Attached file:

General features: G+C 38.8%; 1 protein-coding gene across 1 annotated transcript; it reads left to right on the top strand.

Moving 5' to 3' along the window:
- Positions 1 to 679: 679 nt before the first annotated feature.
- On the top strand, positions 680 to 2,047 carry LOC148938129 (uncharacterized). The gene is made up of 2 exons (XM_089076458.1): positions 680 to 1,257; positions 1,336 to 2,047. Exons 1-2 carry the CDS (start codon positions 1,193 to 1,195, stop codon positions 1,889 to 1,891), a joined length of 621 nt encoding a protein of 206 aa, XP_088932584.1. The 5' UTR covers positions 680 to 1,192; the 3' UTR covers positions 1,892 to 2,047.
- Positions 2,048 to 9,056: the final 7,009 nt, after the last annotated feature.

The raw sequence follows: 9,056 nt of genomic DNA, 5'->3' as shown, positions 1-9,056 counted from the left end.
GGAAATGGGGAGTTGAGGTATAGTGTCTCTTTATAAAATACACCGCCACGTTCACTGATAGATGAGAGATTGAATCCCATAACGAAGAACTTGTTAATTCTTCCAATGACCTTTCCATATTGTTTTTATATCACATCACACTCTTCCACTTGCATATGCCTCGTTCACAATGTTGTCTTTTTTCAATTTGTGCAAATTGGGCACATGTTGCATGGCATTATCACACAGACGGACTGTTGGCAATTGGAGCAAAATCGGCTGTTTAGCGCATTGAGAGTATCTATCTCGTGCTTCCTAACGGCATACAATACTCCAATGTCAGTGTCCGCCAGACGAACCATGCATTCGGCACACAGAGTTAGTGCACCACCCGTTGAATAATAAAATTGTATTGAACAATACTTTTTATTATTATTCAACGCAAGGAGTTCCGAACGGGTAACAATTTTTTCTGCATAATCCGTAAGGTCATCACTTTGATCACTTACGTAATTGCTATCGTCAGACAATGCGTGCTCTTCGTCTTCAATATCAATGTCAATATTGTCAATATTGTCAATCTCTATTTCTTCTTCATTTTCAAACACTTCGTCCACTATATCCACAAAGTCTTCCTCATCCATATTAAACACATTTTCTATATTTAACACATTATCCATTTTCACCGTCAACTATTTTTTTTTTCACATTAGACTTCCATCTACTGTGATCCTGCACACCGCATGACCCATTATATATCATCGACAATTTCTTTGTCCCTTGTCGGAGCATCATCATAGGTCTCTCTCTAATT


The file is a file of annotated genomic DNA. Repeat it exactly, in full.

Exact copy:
General features: G+C 38.8%; 1 protein-coding gene across 1 annotated transcript; it reads left to right on the top strand.

Moving 5' to 3' along the window:
- Positions 1 to 679: 679 nt before the first annotated feature.
- On the top strand, positions 680 to 2,047 carry LOC148938129 (uncharacterized). The gene is made up of 2 exons (XM_089076458.1): positions 680 to 1,257; positions 1,336 to 2,047. Exons 1-2 carry the CDS (start codon positions 1,193 to 1,195, stop codon positions 1,889 to 1,891), a joined length of 621 nt encoding a protein of 206 aa, XP_088932584.1. The 5' UTR covers positions 680 to 1,192; the 3' UTR covers positions 1,892 to 2,047.
- Positions 2,048 to 9,056: the final 7,009 nt, after the last annotated feature.

The raw sequence follows: 9,056 nt of genomic DNA, 5'->3' as shown, positions 1-9,056 counted from the left end.
GGAAATGGGGAGTTGAGGTATAGTGTCTCTTTATAAAATACACCGCCACGTTCACTGATAGATGAGAGATTGAATCCCATAACGAAGAACTTGTTAATTCTTCCAATGACCTTTCCATATTGTTTTTATATCACATCACACTCTTCCACTTGCATATGCCTCGTTCACAATGTTGTCTTTTTTCAATTTGTGCAAATTGGGCACATGTTGCATGGCATTATCACACAGACGGACTGTTGGCAATTGGAGCAAAATCGGCTGTTTAGCGCATTGAGAGTATCTATCTCGTGCTTCCTAACGGCATACAATACTCCAATGTCAGTGTCCGCCAGACGAACCATGCATTCGGCACACAGAGTTAGTGCACCACCCGTTGAATAATAAAATTGTATTGAACAATACTTTTTATTATTATTCAACGCAAGGAGTTCCGAACGGGTAACAATTTTTTCTGCATAATCCGTAAGGTCATCACTTTGATCACTTACGTAATTGCTATCGTCAGACAATGCGTGCTCTTCGTCTTCAATATCAATGTCAATATTGTCAATATTGTCAATCTCTATTTCTTCTTCATTTTCAAACACTTCGTCCACTATATCCACAAAGTCTTCCTCATCCATATTAAACACATTTTCTATATTTAACACATTATCCATTTTCACCGTCAACTATTTTTTTTTTCACATTAGACTTCCATCTACTGTGATCCTGCACACCGCATGACCCATTATATATCATCGACAATTTCTTTGTCCCTTGTCGGAGCATCATCATAGGTCTCTCTCTAATT